That being said, the biggest room for error lies within our new band of explorers. These are characters that we’ll be spending a lot of time with, but there is a chance that an exciting dynamic never materializes. Campaign 1 had the advantage of introducing us to a group of people who collectively found their stride. Awkward or tense moments will inevitably happen within the next few weeks, but a natural rapport is what holds everything together. Some of the new characters have already teamed up (Caleb and Nott have been acquainted for a few months) which at least hints at the possibility that all of them will form a cohesive group at some point. But with the events at the end of E1, how will certain problems like Mollymauk’s imprisonment be handled without the actors meta-gaming in some way? There’s no reason for the characters to put their well-being on the line for somebody they barely know, so it’ll be interesting to see how early problems like these will be taken care of. Will long-term viewers be able to not compare everything to the first campaign? I’ll admit, a part of me is terrified that it’ll go down like season two of True Detective. This campaign might be 20 episodes in when I realize the magic isn’t there, or I don’t love the group as much as Vox Machina. Not enjoying a new installment is a genuine concern for every fanbase, but for a series with such a vast amount of material, it would be heartbreaking to not care about the people involved. But really, what is the worst case scenario here? C2 falls short and we have a giant backlog of episodes to re-watch. Most importantly, we need to remind ourselves that not only is this show free, but it owes us nothing. These are a bunch of old friends role-playing and giving us the chance to be a fly on the wall. Yes, Critical Role has a chance of falling short, but you have to look at it like an internet campfire. There’s comfort in revisiting an old, favorite story, but nothing beats a compelling adventure you can’t predict. I’m grateful for the joy this series has given me over the past year, and while I do hope it expands and gains more followers, I hope it never loses the intimacy that makes it feel so personal. Whether you’re a new fan or have been watching since their set looked like a 5-year-old’s bedroom, Campaign 2 is here to make us feel like giddy children again. The nervous expectations are there, but at the end of the day, this isn’t just a show you put on as background noise. We’re here, we’re invested, and we’re ready for what the new dawn brings.

Is it Thursday yet?

 

PS, A few extra pointers for new viewers…

  • A lot of questions can be answered on the Critical Role reddit page, which is probably the most well-maintained source for news and fan interaction.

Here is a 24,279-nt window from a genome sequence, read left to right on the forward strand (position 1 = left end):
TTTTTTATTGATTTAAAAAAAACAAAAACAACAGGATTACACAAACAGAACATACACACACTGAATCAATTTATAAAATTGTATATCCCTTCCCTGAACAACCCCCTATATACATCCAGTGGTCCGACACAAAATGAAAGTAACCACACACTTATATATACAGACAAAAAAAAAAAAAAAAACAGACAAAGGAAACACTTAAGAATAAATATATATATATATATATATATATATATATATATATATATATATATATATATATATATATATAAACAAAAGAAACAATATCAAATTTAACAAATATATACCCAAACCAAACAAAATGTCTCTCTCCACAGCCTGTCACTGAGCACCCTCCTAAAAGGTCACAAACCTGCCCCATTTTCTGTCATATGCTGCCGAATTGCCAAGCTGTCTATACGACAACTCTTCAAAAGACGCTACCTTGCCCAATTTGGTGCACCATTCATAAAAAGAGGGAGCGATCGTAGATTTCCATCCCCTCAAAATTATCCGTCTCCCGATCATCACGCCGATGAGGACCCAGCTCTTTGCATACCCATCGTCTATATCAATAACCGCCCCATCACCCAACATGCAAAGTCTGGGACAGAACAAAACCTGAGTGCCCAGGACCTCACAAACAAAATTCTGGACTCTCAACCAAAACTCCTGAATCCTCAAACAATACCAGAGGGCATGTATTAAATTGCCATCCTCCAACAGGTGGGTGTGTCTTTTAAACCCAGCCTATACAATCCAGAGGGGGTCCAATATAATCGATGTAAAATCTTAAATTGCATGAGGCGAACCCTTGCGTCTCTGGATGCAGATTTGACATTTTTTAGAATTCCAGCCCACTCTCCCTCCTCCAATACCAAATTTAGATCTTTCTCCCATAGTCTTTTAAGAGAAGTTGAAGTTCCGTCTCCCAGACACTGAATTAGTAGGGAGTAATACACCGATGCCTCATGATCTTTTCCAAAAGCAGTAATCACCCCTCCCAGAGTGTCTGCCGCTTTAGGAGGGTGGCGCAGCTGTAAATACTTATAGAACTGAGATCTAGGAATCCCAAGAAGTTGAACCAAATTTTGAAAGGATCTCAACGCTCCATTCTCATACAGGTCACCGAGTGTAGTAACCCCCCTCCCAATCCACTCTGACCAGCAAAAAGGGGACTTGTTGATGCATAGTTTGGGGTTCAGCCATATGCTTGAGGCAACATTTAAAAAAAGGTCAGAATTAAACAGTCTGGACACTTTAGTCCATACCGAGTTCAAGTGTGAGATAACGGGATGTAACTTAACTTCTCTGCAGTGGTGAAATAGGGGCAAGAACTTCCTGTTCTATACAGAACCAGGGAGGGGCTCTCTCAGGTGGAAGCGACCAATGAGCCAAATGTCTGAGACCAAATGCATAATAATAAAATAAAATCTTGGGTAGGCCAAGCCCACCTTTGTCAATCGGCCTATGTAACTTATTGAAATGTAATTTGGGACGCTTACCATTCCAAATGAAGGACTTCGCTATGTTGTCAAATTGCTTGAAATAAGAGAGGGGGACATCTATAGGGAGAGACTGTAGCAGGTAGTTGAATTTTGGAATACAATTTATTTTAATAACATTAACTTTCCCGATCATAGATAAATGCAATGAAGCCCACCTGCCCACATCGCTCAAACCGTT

• Cast members are pretty good with not posting spoilers on social media, but if you do follow them on Twitter, they often ‘like’ things, such as fan art, that could end up on your feed. Just something to keep in mind.
  • This community is unbelievable. I’ve been involved in numerous fandoms or am at least aware of how other groups can be, but Critical Role fans are on a whole different level. They’re dedicated, warm, genuinely loving people who will do anything to support the series and help out their fellow Critters.
  • Gift giving is a big part of the fanbase and while it is tempting to send the cast members presents, they’ve received everything from customized dice to actual replicas of their character’s weapons. Please donate to a charity in their name instead.
  • Some popular quotes you’ll probably hear or see often:
    • “How do you want to do this?” Matt’s signature catchphrase for whoever gets the winning blow on an enemy. This is usually met by all the players collectively losing their shit while the person decides to think of the most dramatic/coolest/brutal way to kill their foe.
    • “Is it Thursday yet?” Matt’s closing words every week, also often used by fans as a way to express their withdrawal grief.
    • “Bidet.” In campaign one, Grog had an…interesting way of greeting people that caught on. You’ll see this used as a greeting in every chat room, message board, etc.
    • “Do you spice?” Said by Scanlan in the first campaign when he was trying to find an illegal substance, also a popular greeting within the community.
    • “I would like to rage.” Another Grogism, Ashley borrowed the phrase in C2E1, but may develop her own saying for when Yasha goes into a frenzy.